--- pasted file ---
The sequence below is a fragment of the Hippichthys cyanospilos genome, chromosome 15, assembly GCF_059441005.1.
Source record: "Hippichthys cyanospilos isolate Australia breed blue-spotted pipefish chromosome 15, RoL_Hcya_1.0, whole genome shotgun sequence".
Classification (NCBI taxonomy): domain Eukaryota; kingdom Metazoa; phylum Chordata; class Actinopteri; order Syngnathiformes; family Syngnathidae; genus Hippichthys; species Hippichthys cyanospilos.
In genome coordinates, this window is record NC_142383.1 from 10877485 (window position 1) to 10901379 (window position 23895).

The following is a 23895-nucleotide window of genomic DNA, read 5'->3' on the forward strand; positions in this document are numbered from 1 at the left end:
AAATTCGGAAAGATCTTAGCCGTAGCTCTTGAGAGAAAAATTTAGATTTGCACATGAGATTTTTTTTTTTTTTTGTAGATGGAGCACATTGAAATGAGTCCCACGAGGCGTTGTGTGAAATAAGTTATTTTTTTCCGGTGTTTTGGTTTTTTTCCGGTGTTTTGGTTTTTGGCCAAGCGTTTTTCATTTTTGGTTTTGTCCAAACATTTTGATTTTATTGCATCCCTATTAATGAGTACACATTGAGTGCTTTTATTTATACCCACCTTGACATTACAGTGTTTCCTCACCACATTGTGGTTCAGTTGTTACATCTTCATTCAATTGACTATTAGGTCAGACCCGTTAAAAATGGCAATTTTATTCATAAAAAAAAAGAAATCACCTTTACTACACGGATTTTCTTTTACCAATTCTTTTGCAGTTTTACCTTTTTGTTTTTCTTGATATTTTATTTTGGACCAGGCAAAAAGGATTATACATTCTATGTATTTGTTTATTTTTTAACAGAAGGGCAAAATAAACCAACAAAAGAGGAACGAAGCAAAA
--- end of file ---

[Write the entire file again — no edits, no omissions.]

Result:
The sequence below is a fragment of the Hippichthys cyanospilos genome, chromosome 15, assembly GCF_059441005.1.
Source record: "Hippichthys cyanospilos isolate Australia breed blue-spotted pipefish chromosome 15, RoL_Hcya_1.0, whole genome shotgun sequence".
Classification (NCBI taxonomy): domain Eukaryota; kingdom Metazoa; phylum Chordata; class Actinopteri; order Syngnathiformes; family Syngnathidae; genus Hippichthys; species Hippichthys cyanospilos.
In genome coordinates, this window is record NC_142383.1 from 10877485 (window position 1) to 10901379 (window position 23895).

The following is a 23895-nucleotide window of genomic DNA, read 5'->3' on the forward strand; positions in this document are numbered from 1 at the left end:
AAATTCGGAAAGATCTTAGCCGTAGCTCTTGAGAGAAAAATTTAGATTTGCACATGAGATTTTTTTTTTTTTTTGTAGATGGAGCACATTGAAATGAGTCCCACGAGGCGTTGTGTGAAATAAGTTATTTTTTTCCGGTGTTTTGGTTTTTTTCCGGTGTTTTGGTTTTTGGCCAAGCGTTTTTCATTTTTGGTTTTGTCCAAACATTTTGATTTTATTGCATCCCTATTAATGAGTACACATTGAGTGCTTTTATTTATACCCACCTTGACATTACAGTGTTTCCTCACCACATTGTGGTTCAGTTGTTACATCTTCATTCAATTGACTATTAGGTCAGACCCGTTAAAAATGGCAATTTTATTCATAAAAAAAAAGAAATCACCTTTACTACACGGATTTTCTTTTACCAATTCTTTTGCAGTTTTACCTTTTTGTTTTTCTTGATATTTTATTTTGGACCAGGCAAAAAGGATTATACATTCTATGTATTTGTTTATTTTTTAACAGAAGGGCAAAATAAACCAACAAAAGAGGAACGAAGCAAAA